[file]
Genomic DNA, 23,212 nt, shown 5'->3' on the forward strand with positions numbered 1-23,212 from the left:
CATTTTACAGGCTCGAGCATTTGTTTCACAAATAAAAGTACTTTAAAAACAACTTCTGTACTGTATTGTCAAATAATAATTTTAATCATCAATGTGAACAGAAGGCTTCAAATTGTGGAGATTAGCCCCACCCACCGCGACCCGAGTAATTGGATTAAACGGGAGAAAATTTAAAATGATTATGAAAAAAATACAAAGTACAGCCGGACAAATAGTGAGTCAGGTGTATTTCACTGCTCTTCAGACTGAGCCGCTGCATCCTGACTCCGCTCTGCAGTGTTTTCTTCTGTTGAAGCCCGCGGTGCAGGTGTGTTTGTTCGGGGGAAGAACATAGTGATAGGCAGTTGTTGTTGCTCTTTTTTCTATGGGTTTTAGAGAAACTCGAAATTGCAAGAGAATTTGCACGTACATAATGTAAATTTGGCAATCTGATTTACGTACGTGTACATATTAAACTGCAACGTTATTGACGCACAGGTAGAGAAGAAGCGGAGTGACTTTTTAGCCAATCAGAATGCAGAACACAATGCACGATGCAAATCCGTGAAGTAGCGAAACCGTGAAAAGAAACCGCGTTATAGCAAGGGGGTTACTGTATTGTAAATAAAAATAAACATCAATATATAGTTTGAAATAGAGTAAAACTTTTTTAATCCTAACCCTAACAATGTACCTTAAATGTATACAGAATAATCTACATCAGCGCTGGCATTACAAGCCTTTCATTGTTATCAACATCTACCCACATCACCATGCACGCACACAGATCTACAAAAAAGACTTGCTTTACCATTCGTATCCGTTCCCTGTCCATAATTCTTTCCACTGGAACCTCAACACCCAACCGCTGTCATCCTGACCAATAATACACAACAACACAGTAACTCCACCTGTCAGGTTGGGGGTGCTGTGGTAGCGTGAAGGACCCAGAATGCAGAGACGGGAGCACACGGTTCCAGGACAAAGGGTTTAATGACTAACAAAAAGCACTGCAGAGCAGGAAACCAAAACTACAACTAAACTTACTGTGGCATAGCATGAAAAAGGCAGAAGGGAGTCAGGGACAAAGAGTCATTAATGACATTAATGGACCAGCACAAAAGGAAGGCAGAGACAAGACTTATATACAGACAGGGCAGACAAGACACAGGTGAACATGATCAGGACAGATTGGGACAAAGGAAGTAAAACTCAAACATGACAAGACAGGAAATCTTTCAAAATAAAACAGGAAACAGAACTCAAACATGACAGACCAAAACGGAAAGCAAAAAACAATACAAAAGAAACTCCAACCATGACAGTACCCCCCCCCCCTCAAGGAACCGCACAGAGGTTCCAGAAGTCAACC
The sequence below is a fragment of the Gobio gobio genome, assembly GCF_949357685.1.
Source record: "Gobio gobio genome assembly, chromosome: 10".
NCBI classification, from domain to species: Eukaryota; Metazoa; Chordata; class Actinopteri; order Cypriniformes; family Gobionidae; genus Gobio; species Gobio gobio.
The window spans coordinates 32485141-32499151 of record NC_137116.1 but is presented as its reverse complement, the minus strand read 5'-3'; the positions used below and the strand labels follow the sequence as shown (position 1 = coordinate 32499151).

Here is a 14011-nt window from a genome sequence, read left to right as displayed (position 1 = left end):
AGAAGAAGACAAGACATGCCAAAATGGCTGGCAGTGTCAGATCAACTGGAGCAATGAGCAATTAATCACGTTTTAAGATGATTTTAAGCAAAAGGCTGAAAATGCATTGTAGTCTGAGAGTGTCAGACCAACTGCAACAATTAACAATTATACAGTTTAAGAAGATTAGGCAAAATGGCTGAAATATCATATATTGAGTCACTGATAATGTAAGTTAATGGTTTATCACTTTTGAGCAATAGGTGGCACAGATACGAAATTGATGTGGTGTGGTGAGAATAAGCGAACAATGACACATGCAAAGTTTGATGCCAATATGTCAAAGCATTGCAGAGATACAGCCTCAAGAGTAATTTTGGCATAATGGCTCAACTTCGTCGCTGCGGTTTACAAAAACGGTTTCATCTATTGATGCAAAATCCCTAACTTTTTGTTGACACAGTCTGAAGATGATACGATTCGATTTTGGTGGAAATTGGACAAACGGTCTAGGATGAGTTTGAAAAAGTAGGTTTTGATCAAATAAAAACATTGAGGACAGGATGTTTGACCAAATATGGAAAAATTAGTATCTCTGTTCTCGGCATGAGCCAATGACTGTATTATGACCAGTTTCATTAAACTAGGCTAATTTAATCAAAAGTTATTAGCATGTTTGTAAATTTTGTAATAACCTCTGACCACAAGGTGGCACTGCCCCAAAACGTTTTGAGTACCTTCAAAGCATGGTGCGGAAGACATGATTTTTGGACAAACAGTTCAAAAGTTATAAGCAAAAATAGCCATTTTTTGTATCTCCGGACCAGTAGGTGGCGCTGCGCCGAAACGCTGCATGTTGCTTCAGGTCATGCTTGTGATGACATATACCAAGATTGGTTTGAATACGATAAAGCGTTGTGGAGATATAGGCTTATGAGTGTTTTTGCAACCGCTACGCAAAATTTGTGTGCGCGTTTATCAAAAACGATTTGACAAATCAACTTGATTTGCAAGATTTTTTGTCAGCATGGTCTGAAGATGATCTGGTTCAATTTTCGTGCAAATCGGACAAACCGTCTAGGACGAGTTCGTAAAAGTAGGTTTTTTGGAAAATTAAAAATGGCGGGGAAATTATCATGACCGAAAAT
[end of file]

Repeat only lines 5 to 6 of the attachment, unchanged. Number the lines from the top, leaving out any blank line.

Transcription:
NCBI classification, from domain to species: Eukaryota; Metazoa; Chordata; class Actinopteri; order Cypriniformes; family Gobionidae; genus Gobio; species Gobio gobio.
The window spans coordinates 32485141-32499151 of record NC_137116.1 but is presented as its reverse complement, the minus strand read 5'-3'; the positions used below and the strand labels follow the sequence as shown (position 1 = coordinate 32499151).